Huawei P20 Pro, F1.8, ISO 50 SS 1/1900. Pro Mode – 40MP, jpeg


Telephoto of Toronto Skyline
Huawei P20 Pro, F2.4, ISO 50, SS 1/1250. Regular Photo Mode, 3x zoom
Pro Mode – 40MP and RAW

I am certainly no expert when it comes to the technology behind digital sensors but I know enough to question how they could create such high pixels with such a tiny lens. And my suspicions were correct. There is a wow factor to the amount of pixels, but quantity doesn’t necessarily mean quality. In this case, it’s like a fancy sports car body covering a tiny, powerless engine.

In order to squeeze 40MP or 7296 x 5472 pixels onto a smart phone camera sensor, they have to make the pixels really tiny. Almost half the size of the pixels on a real camera. Bigger than the iPhone, but still tiny. This means that 40MP on a smart phone camera will never be as clear or sharp as 40MP on a DSLR or mirrorless camera. It’s just plain physics. If you are keen on the scientific breakdown check out this article.

To make up for the lack of physical space, all smart phone cameras compensate with fancy simulating software and AI. For example, to accomplish the brilliant night photography on the Huawei, the camera actually takes multiple exposures at the same time and combines them automatically. This allows for a well exposed image without having to use a tripod. They call this process AIS, as in artificial intelligence image stabilization.

For the purist in me, having software create my picture is fine for everyday pics of family events and social media, but it will never replace a good photograph taken with a real camera. Oh, I know that, compared to my original Pentax K1000, a fully manual film camera, my Fuji XT2 still does a lot of thinking and simulating for me, but in manual mode, I can control the final outcome. AI isn’t creating my image, I am. I can tell by all my mistakes.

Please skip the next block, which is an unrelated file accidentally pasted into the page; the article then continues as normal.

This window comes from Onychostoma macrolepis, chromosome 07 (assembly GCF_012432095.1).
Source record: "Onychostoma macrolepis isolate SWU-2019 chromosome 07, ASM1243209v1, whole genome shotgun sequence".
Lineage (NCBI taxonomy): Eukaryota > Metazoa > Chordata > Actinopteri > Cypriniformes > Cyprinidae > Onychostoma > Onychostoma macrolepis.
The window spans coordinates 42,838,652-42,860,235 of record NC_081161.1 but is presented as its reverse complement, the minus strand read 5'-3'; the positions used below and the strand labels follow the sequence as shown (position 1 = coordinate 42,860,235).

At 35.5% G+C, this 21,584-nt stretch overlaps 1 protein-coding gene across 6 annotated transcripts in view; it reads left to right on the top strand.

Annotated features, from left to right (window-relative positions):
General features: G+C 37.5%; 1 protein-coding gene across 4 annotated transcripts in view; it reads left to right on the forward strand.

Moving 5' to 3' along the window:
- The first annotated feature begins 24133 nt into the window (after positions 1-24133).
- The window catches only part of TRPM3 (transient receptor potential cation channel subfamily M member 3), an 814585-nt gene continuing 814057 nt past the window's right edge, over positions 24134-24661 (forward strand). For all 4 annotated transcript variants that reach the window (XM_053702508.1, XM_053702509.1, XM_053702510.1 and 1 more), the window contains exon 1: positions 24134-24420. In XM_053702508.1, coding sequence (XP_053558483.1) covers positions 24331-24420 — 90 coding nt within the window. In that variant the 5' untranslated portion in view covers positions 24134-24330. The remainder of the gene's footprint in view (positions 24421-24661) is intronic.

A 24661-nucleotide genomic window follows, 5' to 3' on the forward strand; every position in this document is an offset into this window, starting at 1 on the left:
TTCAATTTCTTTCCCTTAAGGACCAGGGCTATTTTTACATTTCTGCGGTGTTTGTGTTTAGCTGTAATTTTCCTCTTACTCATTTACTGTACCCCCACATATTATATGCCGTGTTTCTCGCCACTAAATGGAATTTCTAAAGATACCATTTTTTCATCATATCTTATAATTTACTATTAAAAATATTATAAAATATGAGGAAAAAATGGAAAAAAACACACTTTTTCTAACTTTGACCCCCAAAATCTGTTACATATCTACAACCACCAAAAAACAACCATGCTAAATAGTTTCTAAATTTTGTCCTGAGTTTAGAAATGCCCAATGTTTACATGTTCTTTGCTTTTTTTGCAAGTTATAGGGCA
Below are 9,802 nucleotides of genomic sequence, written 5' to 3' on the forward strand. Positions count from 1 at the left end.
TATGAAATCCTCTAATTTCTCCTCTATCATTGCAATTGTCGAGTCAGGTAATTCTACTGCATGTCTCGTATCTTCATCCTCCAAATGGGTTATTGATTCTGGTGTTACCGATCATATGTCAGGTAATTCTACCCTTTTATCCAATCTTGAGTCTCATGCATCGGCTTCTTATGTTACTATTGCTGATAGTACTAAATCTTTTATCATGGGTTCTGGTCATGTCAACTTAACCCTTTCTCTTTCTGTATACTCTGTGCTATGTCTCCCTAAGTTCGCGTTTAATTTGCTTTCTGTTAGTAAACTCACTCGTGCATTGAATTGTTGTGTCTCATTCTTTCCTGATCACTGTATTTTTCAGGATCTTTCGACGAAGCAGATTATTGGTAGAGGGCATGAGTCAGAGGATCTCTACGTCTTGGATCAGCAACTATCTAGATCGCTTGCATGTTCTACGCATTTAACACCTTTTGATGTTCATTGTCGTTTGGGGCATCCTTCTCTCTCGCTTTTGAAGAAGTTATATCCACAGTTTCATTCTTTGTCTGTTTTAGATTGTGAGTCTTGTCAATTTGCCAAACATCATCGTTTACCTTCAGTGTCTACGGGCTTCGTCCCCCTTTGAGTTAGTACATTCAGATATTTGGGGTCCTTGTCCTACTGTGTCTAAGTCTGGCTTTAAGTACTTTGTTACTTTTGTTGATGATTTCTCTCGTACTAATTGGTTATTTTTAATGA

Here is a 100% blow up of an image taken with the Huawei set to 40MP RAW and the Fuji XT2 (24MP RAW) with similar settings.

Blow up of 40MP RAW Huawei image
Huawei P20 Pro, shot at 40MP RAW, F1.8, ISO 50, SS 1/750, 100%


Blow up of 24MP image taken with Fuji XT2
Fuji XT2 24MP RAW, F2.8, ISO 100, SS 1/500, 100%


Compared to other smart phone cameras, the Huawei P20 Pro is an exceptional piece of hardware and software. And for the adventurous photographer, someone who has a DSLR for special situations but also loves their smart phone camera, it could be a lot of fun. The camera in this device has the advantage of being both fully automatic when you want it to be and still give you enough manual control to really challenge your creativity.

I guess I question the need for 40MP RAW on a smart phone when the option is seldom available and when 10MP actually looks better. Even the 7Mp 18.9 ratio produces amazing images that look great on screen.

Image shot with Huawei 7MP
Humber Bay Shores, Toronto

But for the camera purists like me who want to control the creative process every step of the way, this camera promises too much and delivers too little. Smartphone cameras are convenient, entertaining, and useful when bringing out a professional camera could be awkward, but I can’t see them replacing DSLRs or mirrorless cameras in the professional and fine art field of photography any time soon.

Of course, the speed at which technology is developing, who knows when that might change. But just like situations when books are better than digital, I’m sure there will be times when a device driven by physics, rather than software and AI, will be preferred.

I was lucky enough to get to play with this $1000 camera. If you are a keen photographer and you are looking for a fun phone camera that surpasses the iPhone X, the Huawei could be worth considering.

However, keep in mind the effects of the current political situation is having on Huawei’s stability. If you plan on using the camera as a smartphone as it was intended, there are things to keep in mind. As per the US governments order, Google has already indicated it will no longer offer its android operating system to any new Huawei phones and Facebook has also said the same for its app. This doesn’t effect older phones in circulation and the negotiations are still on the table as of June 2019.

Huawei is being isolated by the international community. They have assured their customers that they will continue to support their products and they are in the process of developing their own operating system but despite their success and popularity, their future is somewhat uncertain. Invest with caution.

Please note, I am not a professional reviewer of technology. My tests were not necessarily scientific, just more about how I use a camera and what I look for. This is just my personal perspective.